Category Archives: Greater Manchester Police

Right to Reply

In a recent Green Party newsletter I called for more local police and Police Community Support Officers (PCSOs). To me, this means more grass roots policing – PCSOs have no power of arrest or stop and search, and the ideal thing is to have police who are part of the locality and have local connections. In other words, I am in favour of effective policing that serves the interests of the community from which its personnel are drawn.
Regrettably, since I made this innocuous comment there has commenced an invidious whispering campaign amongst those who see me as a rival for votes. Their charge is that I am ‘pro-police’, whilst they ignore what I actually said in the rest of the newsletter – that the police should only be used in the minority of cases to deal with serious crime and that any real solutions to crime can be found in all our policies on education, welfare, etc.
I stand by my strong track record of holding the police to account, and I have seen at first hand overly robust policing in action. Indeed, I have some scars to prove it. Nevertheless, as a serious electoral candidate, I feel it is important and realistic to reflect the views that I am hearing on the doorsteps in Hulme when I’m knocking on doors in my neighbourhood.

The best strategy for tackling crime is one that focuses not only on preventing crime, but also attempts to tackle the causes, not just the symptoms. We cannot ignore the very real effects crime has on people. Crime is a huge problem in Hulme. Burglaries have increased recently, probably due to the recession, and in the short term I am concerned about the elderly in Hulme who are becoming the targets of burglars. It is important that we lend support to the police who are trying to catch these most anti-social of people in our midst.

Sadly, we live in an unequal, profit driven society with huge social problems such domestic violence, drug abuse, rape, child abuse and violence. My awareness of this was heightened during several years of work in a refuge for women and children escaping domestic violence. I also worked with the Irish Society of the Prevention of Cruelty to Children (ISPCC). Violence against women is a huge social problem today, and one in four women will be a victim of domestic violence in their lifetime – many on a number of occasions – and we are now at the stage where three women per week are killed by male partners or ex-partners in the UK. This is an ongoing tragedy that must be confronted by us all, and the police must play their part in a multi-agency approach.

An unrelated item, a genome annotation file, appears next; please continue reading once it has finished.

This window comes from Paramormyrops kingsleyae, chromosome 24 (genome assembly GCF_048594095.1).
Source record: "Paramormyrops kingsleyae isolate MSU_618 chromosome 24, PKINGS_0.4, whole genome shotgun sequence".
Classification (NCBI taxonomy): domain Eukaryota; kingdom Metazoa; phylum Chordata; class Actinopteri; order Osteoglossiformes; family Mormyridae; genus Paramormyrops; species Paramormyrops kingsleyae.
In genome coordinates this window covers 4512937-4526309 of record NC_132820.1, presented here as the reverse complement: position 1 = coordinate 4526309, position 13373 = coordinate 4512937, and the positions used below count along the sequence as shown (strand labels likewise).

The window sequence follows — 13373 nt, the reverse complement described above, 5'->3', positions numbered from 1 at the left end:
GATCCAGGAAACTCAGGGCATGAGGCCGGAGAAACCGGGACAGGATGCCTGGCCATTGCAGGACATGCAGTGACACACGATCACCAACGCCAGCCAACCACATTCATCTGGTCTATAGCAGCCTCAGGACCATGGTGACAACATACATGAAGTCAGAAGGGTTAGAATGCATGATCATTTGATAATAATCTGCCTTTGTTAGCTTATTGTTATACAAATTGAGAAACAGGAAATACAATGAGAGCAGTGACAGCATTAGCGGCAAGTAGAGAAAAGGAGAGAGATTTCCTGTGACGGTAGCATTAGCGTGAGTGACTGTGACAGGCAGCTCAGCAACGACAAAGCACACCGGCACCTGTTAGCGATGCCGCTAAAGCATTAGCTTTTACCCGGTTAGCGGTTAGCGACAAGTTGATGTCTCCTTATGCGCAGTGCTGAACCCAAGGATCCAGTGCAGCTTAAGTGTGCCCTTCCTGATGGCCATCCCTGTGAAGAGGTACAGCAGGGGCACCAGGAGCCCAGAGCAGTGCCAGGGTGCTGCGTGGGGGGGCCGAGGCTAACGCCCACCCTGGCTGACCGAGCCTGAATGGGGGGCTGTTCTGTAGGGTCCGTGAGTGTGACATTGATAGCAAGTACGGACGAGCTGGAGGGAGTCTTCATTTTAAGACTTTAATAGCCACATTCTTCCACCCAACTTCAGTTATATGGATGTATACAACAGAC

The election will take place in May and I don’t see an anarchist or ecosocialist Utopia happening in the next fifteen weeks. So, prefiguring a sustainable society, I am advocating community led policing, the introduction of CLIPs, and the abolition of Anti-Social Behaviour Orders (ASBOs). I support policies of restorative justice; and if elected I will look to improve the design of Hulme to help provide safer streets and public spaces. Furthermore, I oppose any further privatisation of the prison system, as it is vital that where custody is used it is effective in preventing offenders from re-offending. I note that Manchester College has just announced cuts and job losses in its Offender Learning provision, which is a very retrograde step and one which I strongly condemn (especially in light of the 10 percent pay rise being awarded to the College’s Principal). Education of the prisoners must surely be a key part of any strategy to reduce recidivism.